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Browsing: Papers of John Adams, Volume 9


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Docno: ADMS-06-09-02-0022

Author: Adams, John
Recipient: Jenings, Edmund
Date: 1780-03-12

To Edmund Jenings

[salute] Dear Sir

I have to acknowledge the Receipt of three excellent Letters—one of the first, the other of the fifth and the third of the eighth of March. Thank You for the Copy of your Letter to the Pensioner1 and for your dialogue between York and Chatham.
It is undoubtedly the Duty of every Commercial Nation, to make their Flag to be respected in all the Seas and by all the Nations, not by insulting and injuring all others, like Great Britain, but by doing Justice to all others, and by insisting upon Justice from them. But how is Holland to obtain Justice2 from the English, who take a manifest pleasure and pride, in showing her, and all Europe, that they despise her? Holland seems to be as corrupted and unprincipled, as Great Britain, but there is one great difference between them. Great Britain has a terrible naval Force, Holland has next to none. Great Britain has Courage and Confidence in her Power. Holland has none. I don't mean that the Dutch are destitute of personal Courage, but national Courage is a very different thing.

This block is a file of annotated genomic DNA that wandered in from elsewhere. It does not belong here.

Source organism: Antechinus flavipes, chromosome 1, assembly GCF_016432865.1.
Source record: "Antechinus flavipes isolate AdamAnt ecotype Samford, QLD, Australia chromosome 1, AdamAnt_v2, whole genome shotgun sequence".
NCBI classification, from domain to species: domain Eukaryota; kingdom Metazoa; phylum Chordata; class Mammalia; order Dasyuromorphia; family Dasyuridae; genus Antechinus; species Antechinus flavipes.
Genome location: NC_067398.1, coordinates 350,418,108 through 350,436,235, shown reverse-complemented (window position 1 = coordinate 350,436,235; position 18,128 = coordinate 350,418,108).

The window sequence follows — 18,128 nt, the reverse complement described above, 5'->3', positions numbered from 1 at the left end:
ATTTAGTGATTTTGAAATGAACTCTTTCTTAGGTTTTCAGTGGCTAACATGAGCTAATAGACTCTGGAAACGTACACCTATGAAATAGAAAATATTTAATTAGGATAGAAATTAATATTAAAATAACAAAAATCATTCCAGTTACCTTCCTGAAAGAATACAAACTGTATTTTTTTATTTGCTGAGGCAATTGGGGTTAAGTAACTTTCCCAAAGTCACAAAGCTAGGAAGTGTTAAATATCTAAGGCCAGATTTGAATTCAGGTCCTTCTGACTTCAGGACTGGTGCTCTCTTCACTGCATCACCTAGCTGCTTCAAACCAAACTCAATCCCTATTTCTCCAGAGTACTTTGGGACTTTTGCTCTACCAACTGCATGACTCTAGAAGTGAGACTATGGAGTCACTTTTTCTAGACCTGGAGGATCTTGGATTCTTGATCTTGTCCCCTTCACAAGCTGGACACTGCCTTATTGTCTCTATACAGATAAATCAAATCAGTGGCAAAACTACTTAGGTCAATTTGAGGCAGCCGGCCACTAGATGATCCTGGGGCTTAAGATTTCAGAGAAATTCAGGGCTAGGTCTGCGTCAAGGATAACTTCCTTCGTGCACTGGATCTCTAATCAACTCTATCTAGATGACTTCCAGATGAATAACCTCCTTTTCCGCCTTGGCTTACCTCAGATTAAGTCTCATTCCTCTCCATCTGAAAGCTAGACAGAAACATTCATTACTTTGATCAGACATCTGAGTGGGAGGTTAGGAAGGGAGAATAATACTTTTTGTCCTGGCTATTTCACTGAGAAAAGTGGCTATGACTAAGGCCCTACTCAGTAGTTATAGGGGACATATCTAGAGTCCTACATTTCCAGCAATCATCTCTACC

The curious Doctrine of a constitutional Impossibility of acknowledging our Independence is well exposed in your Dialogue. I suppose the Idea was taken from Lord Chatham's dying Speech, when he conjured up the Ghost of the Princess Sophia of Hanover to whose Posterity being Protestants, the Act of Settlement had consecrated the Succession to the Crown, and its Authority over all parts of the Dominions. This was a masterly Stroke of Oratory to be sure, and shows that my Lord Chatham in his last Moments, had not lost the Knowledge of the prejudices in the Character of the English Nation, nor the Arts of Popularity.3 But a more manifest Address to the Passions and Prejudices of the Populace, without the least Attention to the Justice or Policy of the Principle, never fell from a popular Orator ancient or modern. Could my Lord Chatham contend, that the Heirs of the Princess Sophia of Hanover, provided they should { 35 } be protestants, had the Throne and its Prerogatives entailed upon them, to everlasting Ages, over all parts of the British Dominions, let them do what they would, govern without Parliament, lay Taxes without Law dismiss Judges without Faults, suspend Laws, in short do every thing that the Stewarts did, and ten times more yet so long as they were Protestants, could there be no Resistance to their Will, and no Forfeiture of their Right to govern? I said this was a Figure of Rhetoric, employed by his Lordship ad captandum Vulgus.4 I believe so still, but I believe he meant it also ad capitandum Regem, and that he thought, by throwing out this Idea, that he was not for acknowledging our Independence, the King who at that Time was distressed for a Minister able in conducting a War, would call him into the Ministry. I ever lamented this black Spot in a very bright Character. I don't remember any thing in his Lordships Conduct, which seemed to me so suspicious to have proceeded from a perverted Heart, as this Flight. Allowance, however, ought to be made, perhaps he was misunderstood, and would have explained himself fairly, if he had lived.5